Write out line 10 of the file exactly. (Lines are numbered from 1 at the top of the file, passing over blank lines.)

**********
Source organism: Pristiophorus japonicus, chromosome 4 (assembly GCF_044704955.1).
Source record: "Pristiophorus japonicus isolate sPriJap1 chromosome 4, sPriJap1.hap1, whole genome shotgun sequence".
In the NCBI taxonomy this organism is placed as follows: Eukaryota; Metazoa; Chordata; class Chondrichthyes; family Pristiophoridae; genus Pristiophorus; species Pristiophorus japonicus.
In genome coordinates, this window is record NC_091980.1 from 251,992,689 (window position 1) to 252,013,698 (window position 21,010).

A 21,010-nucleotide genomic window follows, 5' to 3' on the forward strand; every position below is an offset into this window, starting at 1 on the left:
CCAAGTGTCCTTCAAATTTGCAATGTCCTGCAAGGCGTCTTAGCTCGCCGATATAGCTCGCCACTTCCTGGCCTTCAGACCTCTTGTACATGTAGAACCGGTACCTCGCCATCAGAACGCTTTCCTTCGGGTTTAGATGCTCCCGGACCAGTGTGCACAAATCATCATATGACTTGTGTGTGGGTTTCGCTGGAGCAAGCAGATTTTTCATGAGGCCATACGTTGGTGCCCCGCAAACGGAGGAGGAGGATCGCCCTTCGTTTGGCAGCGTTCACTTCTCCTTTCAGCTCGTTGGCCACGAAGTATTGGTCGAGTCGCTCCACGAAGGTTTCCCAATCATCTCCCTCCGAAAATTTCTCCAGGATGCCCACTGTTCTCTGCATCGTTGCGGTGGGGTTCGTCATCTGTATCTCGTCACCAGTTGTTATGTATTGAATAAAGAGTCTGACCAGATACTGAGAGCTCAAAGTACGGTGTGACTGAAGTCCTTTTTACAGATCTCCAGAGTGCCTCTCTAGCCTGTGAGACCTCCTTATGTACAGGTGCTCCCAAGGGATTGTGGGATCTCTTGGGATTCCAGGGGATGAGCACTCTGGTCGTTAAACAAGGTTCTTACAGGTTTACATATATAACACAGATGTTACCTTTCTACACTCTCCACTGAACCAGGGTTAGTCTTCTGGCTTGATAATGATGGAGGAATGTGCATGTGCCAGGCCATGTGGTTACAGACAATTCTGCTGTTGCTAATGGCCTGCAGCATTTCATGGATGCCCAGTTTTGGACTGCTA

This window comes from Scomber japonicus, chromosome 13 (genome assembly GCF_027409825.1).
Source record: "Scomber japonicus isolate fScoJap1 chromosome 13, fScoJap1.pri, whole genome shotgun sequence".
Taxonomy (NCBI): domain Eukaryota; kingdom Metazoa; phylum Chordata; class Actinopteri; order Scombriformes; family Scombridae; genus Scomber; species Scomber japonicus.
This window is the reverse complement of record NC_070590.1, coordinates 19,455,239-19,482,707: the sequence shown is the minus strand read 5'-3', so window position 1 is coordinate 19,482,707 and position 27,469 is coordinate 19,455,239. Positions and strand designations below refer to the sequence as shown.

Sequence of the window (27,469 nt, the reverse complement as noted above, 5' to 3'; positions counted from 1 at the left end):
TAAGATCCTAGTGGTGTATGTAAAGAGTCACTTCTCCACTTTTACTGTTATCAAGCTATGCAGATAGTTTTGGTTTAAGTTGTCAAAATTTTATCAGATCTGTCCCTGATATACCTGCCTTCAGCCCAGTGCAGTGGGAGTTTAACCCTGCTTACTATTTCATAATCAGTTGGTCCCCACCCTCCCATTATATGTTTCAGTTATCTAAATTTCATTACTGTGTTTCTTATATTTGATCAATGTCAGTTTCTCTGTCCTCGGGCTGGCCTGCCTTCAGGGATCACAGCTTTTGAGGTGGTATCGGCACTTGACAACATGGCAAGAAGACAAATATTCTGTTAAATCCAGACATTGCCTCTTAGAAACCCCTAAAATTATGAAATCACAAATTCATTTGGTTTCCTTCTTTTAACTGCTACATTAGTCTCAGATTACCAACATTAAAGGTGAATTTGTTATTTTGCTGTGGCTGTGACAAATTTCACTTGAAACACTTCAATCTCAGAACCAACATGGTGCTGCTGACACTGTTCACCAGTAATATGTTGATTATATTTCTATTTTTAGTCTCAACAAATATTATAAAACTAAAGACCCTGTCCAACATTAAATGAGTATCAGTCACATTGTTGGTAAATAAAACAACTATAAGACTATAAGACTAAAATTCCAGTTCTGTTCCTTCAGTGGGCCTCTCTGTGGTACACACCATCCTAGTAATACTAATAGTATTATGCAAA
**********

This window is the reverse complement of record NC_070590.1, coordinates 19,455,239-19,482,707: the sequence shown is the minus strand read 5'-3', so window position 1 is coordinate 19,482,707 and position 27,469 is coordinate 19,455,239. Positions and strand designations below refer to the sequence as shown.